Merchants, on the other hand, should be sure to have a valid justification for seeking a customer’s ZIP code information in connection with any credit card transaction. Merely seeking it for marketing purposes will not suffice. Alternatively, merchants can be clear in seeking the ZIP code information that providing the information is completely voluntary. However, engaging in such a practice presents its own pitfalls and could create new confusion or a public relations nightmare.
As privacy-related litigation and consumer’s concerns about their privacy rights increase, one thing is becoming abundantly clear: now is the time for businesses to proactively use consumer privacy protection as a marketing tool to distinguish the business from its competitors.
“Putting Privacy First” was originally published in the August 2011 edition of TechNews.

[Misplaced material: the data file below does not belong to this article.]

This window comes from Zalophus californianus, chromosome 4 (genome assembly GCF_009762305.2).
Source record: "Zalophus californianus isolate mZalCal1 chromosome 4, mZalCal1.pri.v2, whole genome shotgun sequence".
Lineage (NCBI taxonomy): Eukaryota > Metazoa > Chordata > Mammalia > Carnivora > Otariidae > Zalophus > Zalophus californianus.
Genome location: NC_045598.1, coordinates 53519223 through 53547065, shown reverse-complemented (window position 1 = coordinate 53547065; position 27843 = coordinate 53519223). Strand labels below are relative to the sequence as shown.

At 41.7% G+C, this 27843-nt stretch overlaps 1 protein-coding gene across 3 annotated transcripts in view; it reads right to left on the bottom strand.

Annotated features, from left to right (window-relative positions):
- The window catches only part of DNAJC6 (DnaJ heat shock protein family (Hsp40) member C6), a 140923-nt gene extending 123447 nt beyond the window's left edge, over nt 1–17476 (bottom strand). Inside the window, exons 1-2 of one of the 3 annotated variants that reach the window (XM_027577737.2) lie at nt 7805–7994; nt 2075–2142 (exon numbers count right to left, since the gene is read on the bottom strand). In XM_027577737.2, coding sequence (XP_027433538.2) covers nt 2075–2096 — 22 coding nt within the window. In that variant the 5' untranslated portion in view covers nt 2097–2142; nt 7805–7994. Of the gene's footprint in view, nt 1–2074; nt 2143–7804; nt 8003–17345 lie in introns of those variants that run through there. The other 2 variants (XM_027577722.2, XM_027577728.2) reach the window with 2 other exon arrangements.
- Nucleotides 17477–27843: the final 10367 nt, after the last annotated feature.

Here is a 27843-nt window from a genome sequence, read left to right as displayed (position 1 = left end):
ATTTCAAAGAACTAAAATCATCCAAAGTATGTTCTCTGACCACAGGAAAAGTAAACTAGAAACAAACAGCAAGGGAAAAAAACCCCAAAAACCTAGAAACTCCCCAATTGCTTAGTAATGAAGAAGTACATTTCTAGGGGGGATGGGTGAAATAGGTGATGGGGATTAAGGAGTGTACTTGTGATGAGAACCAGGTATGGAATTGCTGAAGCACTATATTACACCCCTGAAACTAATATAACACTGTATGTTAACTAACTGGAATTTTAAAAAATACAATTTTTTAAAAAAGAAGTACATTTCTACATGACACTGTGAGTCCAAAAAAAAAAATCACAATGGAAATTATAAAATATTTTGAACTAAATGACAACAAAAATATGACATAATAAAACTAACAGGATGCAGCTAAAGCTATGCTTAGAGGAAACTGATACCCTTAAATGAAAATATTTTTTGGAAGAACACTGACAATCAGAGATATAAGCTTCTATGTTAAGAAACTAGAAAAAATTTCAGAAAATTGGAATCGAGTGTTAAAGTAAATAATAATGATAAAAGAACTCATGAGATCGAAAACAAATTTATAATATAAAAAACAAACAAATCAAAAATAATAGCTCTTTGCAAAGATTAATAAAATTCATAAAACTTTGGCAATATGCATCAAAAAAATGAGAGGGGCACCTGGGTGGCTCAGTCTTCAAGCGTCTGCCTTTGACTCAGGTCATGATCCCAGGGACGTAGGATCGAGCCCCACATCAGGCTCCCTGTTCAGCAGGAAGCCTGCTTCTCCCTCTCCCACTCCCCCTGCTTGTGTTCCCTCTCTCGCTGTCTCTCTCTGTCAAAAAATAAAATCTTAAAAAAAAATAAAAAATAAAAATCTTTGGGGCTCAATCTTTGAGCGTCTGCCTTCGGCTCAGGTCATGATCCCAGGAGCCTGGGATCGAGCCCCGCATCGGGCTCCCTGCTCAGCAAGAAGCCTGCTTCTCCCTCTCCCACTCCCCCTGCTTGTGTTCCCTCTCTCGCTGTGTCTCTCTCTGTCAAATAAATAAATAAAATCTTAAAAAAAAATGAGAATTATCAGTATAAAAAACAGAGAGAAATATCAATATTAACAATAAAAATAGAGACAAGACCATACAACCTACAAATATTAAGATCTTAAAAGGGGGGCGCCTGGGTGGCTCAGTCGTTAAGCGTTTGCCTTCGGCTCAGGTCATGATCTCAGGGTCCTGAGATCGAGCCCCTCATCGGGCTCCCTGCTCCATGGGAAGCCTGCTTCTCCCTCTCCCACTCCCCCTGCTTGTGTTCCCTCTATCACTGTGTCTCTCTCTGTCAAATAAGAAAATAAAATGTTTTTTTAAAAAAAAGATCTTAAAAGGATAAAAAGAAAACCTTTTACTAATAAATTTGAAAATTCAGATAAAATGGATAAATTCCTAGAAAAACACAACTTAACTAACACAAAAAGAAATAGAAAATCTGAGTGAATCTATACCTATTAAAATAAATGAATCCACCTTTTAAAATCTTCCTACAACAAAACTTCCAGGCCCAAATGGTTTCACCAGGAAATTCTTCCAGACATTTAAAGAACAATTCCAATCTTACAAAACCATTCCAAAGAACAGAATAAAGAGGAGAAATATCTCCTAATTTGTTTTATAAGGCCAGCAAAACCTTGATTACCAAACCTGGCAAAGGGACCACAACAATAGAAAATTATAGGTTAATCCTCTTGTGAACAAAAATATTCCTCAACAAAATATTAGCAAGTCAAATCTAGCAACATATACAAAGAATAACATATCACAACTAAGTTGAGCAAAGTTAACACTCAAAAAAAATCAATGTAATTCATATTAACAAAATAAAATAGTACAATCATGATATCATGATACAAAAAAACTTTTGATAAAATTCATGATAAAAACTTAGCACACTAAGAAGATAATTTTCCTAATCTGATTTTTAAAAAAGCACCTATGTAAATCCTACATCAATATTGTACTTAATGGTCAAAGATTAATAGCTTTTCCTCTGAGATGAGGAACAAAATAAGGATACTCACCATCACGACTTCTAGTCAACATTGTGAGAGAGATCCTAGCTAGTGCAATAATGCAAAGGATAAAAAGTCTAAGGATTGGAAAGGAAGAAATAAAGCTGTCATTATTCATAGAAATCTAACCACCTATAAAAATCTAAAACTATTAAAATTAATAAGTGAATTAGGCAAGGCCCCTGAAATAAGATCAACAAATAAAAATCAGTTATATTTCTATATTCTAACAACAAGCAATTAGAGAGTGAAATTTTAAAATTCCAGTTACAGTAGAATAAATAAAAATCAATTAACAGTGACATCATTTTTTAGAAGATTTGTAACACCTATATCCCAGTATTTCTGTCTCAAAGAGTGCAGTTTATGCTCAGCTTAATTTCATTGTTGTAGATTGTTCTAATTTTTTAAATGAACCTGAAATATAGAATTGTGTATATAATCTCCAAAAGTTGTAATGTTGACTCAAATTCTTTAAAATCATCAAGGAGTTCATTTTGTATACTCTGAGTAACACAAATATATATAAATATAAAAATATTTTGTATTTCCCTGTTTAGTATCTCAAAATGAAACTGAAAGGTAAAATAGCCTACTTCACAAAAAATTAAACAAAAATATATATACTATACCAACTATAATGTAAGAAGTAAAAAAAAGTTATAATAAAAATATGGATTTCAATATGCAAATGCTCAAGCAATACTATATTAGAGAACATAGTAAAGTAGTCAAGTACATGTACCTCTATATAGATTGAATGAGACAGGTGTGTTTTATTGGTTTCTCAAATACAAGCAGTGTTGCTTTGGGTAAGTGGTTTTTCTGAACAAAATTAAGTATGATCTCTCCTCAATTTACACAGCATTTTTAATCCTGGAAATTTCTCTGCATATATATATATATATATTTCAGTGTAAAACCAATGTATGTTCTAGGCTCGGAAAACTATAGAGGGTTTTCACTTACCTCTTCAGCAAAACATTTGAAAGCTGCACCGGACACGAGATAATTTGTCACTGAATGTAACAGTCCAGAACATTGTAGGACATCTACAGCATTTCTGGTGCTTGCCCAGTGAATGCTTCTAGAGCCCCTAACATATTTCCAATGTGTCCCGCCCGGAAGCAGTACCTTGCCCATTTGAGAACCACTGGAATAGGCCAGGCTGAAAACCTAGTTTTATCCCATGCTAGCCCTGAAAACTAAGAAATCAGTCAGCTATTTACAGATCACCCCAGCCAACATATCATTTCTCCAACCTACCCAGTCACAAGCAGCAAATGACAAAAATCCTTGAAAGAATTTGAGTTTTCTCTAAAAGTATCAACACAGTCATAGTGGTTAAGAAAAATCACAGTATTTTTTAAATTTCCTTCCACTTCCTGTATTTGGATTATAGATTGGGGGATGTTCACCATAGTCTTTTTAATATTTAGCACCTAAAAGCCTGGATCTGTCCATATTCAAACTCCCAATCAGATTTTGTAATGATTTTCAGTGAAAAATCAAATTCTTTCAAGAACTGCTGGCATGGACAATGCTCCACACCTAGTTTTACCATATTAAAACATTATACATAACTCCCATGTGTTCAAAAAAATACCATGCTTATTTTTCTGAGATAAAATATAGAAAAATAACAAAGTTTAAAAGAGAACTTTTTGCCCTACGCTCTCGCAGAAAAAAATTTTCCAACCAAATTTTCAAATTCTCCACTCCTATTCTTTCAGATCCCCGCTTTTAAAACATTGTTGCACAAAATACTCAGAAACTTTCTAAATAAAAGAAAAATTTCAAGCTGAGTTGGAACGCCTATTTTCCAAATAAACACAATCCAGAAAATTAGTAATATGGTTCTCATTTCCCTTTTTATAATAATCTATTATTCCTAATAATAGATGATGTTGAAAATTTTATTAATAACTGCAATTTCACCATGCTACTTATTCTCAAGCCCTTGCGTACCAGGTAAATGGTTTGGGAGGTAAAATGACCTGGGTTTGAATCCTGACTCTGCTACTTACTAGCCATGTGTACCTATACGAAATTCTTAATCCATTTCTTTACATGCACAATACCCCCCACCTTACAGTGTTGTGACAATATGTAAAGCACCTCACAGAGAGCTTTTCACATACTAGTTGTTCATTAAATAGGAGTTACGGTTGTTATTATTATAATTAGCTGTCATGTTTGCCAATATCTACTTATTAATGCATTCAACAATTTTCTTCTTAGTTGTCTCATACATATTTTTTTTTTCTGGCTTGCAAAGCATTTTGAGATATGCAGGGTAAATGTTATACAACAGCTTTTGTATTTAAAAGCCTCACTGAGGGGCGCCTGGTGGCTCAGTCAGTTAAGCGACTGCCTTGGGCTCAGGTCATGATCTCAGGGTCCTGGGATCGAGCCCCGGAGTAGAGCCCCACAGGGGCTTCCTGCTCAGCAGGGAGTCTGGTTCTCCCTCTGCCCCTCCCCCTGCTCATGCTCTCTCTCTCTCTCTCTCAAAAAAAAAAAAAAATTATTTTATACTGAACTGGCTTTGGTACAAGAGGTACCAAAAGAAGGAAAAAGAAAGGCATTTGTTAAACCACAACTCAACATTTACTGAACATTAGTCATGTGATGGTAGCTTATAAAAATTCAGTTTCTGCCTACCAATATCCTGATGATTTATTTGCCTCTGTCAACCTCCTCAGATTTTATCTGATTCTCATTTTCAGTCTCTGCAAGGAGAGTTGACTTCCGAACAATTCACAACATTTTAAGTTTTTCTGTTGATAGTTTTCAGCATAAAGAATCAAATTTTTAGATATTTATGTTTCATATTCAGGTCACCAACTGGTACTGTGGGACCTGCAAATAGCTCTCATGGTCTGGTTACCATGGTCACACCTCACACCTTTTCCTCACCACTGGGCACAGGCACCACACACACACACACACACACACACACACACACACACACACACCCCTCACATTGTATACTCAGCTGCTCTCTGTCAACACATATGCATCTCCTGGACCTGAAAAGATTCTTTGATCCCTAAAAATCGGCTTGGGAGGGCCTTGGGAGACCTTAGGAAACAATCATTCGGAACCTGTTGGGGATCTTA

Many businesses view legal compliance as a necessary evil and an obstacle to profits. Thus, compliance is often made a mere formality. Dealing with the complex privacy and data protection rules and regulations is often viewed no differently – be it industry-specific rules such as HIPAA (healthcare), age-specific rules such as COPPA (online marketing to minors), agency-specific rules (i.e., SEC or FTC rules), the rules and regulations of each individual state, or even the various foreign laws such as the Data Protection Act (applies to businesses which conduct any business with many European nations). However counterintuitive it may be for some, forward-thinking businesses do not view privacy and data protection compliance as a necessary drag on revenue, but instead, they use it as a marketing tool to distinguish themselves from the competition and grab an increased market share.